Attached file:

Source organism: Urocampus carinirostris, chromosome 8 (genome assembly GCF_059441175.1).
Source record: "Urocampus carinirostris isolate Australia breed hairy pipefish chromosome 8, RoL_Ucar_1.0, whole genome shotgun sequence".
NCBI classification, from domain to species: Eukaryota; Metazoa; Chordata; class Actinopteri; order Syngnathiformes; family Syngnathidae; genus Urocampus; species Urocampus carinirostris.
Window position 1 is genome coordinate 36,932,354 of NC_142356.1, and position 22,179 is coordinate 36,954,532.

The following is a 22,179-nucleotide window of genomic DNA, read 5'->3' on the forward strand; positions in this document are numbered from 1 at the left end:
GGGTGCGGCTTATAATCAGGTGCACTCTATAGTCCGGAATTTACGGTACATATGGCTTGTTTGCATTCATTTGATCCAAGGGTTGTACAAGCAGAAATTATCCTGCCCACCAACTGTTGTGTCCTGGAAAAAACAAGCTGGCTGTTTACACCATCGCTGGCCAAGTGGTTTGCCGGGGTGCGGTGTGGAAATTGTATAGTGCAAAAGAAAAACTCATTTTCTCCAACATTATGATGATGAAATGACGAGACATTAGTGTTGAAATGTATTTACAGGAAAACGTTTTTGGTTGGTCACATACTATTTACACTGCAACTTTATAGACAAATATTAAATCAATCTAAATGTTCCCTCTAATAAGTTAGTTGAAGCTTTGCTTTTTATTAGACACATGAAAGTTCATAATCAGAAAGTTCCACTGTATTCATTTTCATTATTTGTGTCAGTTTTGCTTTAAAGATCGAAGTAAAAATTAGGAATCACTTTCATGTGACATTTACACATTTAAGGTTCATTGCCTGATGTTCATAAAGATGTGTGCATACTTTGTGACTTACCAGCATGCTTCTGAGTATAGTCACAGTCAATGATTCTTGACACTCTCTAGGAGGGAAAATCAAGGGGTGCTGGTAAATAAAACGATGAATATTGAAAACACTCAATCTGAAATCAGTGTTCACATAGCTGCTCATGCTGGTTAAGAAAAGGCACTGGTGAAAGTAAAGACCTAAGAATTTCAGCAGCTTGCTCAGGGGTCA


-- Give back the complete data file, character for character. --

Source organism: Urocampus carinirostris, chromosome 8 (genome assembly GCF_059441175.1).
Source record: "Urocampus carinirostris isolate Australia breed hairy pipefish chromosome 8, RoL_Ucar_1.0, whole genome shotgun sequence".
NCBI classification, from domain to species: Eukaryota; Metazoa; Chordata; class Actinopteri; order Syngnathiformes; family Syngnathidae; genus Urocampus; species Urocampus carinirostris.
Window position 1 is genome coordinate 36,932,354 of NC_142356.1, and position 22,179 is coordinate 36,954,532.

The following is a 22,179-nucleotide window of genomic DNA, read 5'->3' on the forward strand; positions in this document are numbered from 1 at the left end:
GGGTGCGGCTTATAATCAGGTGCACTCTATAGTCCGGAATTTACGGTACATATGGCTTGTTTGCATTCATTTGATCCAAGGGTTGTACAAGCAGAAATTATCCTGCCCACCAACTGTTGTGTCCTGGAAAAAACAAGCTGGCTGTTTACACCATCGCTGGCCAAGTGGTTTGCCGGGGTGCGGTGTGGAAATTGTATAGTGCAAAAGAAAAACTCATTTTCTCCAACATTATGATGATGAAATGACGAGACATTAGTGTTGAAATGTATTTACAGGAAAACGTTTTTGGTTGGTCACATACTATTTACACTGCAACTTTATAGACAAATATTAAATCAATCTAAATGTTCCCTCTAATAAGTTAGTTGAAGCTTTGCTTTTTATTAGACACATGAAAGTTCATAATCAGAAAGTTCCACTGTATTCATTTTCATTATTTGTGTCAGTTTTGCTTTAAAGATCGAAGTAAAAATTAGGAATCACTTTCATGTGACATTTACACATTTAAGGTTCATTGCCTGATGTTCATAAAGATGTGTGCATACTTTGTGACTTACCAGCATGCTTCTGAGTATAGTCACAGTCAATGATTCTTGACACTCTCTAGGAGGGAAAATCAAGGGGTGCTGGTAAATAAAACGATGAATATTGAAAACACTCAATCTGAAATCAGTGTTCACATAGCTGCTCATGCTGGTTAAGAAAAGGCACTGGTGAAAGTAAAGACCTAAGAATTTCAGCAGCTTGCTCAGGGGTCA